Methods: The levels of 3 essential endogenous antioxidants (superoxide dismutase, catalase, glutathione peroxidase) were measured in the blood of 26 dementia subjects and 26 cognitively unimpaired controls. Concurrently, the intake levels of relevant nutrients and dietary antioxidants were assessed in all subjects.
Results: A statistically significant positive association was observed in the dementia group between glutathione peroxidase activity and the intake of fats (r=0.44; p=0.023), carbohydrates (r=0.46; p=0.018), total sugars (r=0.51; p=0.007) and calories (r=0.47; p=0.14). The only significant association in the control group was observed between glutathione peroxidase and fat (r=0.47; p=0.015).
Conclusion: The higher glutathione peroxidase activity among subjects with greater intake of fats, carbohydrates and sugars may represent a compensatory response to the additional increase in oxidative stress in dementia. Our data shed light on the influence of dietary intake on the oxidant-antioxidant system in mild to moderate dementia patients.
Antioxidants, such as vitamins C and E, have been proposed for the treatment of dementia disorders. Although other vitamins and trace elements may also have antioxidant-enhancing activities, it is not known whether the overall antioxidant status in dementia patients is associated with the intake level of these vitamins and trace elements. In this study, we assessed the levels of vitamins and trace elements in the diet of patients with Alzheimer's disease (AD), vascular dementia (VaD), and dementia with Lewy bodies (DLB) and a group of carers, along with blood levels of total antioxidant capacity (TAC). Results show that the dietary intake was decreased for most measured vitamins and trace elements in severe AD, but not in other dementia groups. In addition, we found no significant difference in the levels of TAC between any of the dementia groups. There was, however, a significant correlation between intake of vitamin B1, vitamin B12, zinc, and selenium and blood levels of TAC in the VaD group, but not in the AD and DLB groups. Furthermore, no association was observed in any of the dementia groups between zinc and copper intake and Cu/Zn superoxide dismutase activity, or between dietary selenium intake and glutathione peroxidase activity. The activities of these two endogenous antioxidant enzymes do not seem to be influenced by intake levels of relevant substances. The data indicate that the influence of dietary vitamins and metal ions on the overall antioxidant status is limited to VaD patients only. Clinical trials are needed to ascertain the value of antioxidant supplementation in VaD patients.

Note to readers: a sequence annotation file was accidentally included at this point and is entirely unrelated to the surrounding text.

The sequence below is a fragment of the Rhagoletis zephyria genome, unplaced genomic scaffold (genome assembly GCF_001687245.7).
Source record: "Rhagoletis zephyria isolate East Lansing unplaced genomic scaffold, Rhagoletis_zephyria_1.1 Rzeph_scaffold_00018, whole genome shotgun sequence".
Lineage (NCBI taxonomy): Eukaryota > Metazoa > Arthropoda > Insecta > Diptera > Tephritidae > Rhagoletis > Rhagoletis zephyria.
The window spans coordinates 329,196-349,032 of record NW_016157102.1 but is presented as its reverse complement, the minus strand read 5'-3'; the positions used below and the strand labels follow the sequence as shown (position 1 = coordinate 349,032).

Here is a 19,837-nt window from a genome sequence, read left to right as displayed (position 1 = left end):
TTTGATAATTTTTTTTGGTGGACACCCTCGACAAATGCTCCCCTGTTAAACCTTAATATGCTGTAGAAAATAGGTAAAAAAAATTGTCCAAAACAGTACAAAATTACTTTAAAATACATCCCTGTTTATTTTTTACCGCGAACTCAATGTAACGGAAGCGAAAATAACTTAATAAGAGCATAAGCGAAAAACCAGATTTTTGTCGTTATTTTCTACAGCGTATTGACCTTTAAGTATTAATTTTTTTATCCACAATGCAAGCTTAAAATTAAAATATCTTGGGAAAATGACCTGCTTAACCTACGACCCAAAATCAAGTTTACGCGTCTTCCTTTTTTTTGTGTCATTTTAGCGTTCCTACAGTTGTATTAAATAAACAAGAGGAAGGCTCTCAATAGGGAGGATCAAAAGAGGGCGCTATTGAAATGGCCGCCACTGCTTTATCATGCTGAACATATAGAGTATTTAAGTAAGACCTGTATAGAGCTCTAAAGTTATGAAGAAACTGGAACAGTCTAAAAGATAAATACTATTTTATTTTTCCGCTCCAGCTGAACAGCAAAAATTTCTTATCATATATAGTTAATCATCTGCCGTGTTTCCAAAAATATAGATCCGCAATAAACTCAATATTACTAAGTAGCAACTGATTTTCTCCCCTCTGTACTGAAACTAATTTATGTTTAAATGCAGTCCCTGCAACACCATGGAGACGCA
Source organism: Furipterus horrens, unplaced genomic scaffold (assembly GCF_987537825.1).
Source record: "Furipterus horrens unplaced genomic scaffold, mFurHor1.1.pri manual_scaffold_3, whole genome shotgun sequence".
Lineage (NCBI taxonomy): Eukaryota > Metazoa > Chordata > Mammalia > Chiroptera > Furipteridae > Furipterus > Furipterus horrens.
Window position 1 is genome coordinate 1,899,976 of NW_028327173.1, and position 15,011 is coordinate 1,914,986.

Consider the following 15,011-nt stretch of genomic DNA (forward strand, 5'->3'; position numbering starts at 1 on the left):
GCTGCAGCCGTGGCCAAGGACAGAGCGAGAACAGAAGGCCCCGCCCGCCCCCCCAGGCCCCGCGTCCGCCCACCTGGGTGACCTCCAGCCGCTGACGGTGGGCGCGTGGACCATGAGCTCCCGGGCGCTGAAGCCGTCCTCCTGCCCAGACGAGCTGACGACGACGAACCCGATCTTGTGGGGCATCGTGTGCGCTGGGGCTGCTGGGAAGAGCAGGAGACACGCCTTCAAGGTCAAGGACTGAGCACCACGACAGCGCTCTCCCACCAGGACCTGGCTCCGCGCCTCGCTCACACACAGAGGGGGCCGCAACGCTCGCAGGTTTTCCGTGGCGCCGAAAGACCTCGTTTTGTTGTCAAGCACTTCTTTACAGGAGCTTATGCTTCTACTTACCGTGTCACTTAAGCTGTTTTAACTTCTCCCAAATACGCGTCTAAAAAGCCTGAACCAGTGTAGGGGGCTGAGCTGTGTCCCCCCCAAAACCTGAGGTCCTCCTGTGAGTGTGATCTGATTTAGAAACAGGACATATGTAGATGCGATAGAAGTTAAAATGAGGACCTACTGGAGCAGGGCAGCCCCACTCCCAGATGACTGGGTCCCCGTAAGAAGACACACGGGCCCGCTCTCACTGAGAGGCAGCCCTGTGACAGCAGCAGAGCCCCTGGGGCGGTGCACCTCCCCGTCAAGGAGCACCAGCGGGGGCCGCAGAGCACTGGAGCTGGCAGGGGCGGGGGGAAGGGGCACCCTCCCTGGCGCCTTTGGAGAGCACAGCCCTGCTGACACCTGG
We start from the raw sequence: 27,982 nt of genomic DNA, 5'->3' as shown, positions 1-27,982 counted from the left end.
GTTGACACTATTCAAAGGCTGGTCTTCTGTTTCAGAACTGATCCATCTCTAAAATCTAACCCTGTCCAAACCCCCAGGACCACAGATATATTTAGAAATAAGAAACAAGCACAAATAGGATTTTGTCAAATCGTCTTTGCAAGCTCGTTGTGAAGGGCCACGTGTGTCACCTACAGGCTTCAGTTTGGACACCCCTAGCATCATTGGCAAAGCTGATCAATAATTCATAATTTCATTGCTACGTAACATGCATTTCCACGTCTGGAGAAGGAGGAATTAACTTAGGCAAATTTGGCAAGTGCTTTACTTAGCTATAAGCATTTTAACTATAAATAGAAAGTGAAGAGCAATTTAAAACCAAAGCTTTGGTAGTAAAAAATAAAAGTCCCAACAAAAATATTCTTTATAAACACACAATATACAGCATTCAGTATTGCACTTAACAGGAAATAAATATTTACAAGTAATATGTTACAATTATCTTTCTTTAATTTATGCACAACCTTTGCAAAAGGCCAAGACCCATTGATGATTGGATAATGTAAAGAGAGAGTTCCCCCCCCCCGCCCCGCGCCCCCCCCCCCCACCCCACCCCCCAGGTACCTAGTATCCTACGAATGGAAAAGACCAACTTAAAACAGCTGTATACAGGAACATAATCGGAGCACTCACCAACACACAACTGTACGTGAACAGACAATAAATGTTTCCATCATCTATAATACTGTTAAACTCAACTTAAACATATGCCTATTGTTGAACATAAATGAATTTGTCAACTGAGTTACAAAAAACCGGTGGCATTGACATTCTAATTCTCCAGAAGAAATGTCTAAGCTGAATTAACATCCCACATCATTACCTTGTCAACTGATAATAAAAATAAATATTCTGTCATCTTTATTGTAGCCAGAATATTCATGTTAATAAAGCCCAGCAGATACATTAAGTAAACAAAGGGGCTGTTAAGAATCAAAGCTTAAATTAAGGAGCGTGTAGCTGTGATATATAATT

Previous reports on the activities of essential endogenous antioxidants such as superoxide dismutase, catalase, and glutathione in dementia patients have not included a simultaneous quantitative assessment of dietary antioxidant intake. This is important because the reported differences in endogenous antioxidant levels among dementia patients may have reflected variations in the total antioxidants' intake. In this study we measured the levels of antioxidant vitamins A, C, and E in the diet of 81 dementia patients and controls at the same time as assessing blood levels of three endogenous antioxidants. Results showed a significant decrease in the intake of vitamins C (p < .001) and E (p < .01) in patients with severe Alzheimer's disease (AD) when compared to controls. Patients with mild/moderate AD differed from controls only in the intake of vitamin C (p < .01). The blood levels of catalase but not superoxide dismutase and glutathione were significantly decreased in the patients with severe AD when compared to controls (p < .01), patients with mild/moderate AD (p < .01), and patients with dementia with Lewy bodies (p < .05). The blood catalase levels of dementia patients, as a whole, were significantly and positively associated with the intake of vitamins A (p < .05), C (p < .01), and E (p < .05). The results indicated that dietary intake of vitamins A, C, and E may influence blood levels of catalase possibly through their antioxidant effects on free radicals. The data underscore the importance of concurrent quantitative assessment of nutritional intake when measuring endogenous antioxidant activities and support a role for antioxidant supplementation in the treatment of dementia disorders.
Email your librarian or administrator to recommend adding this to your organisation's collection.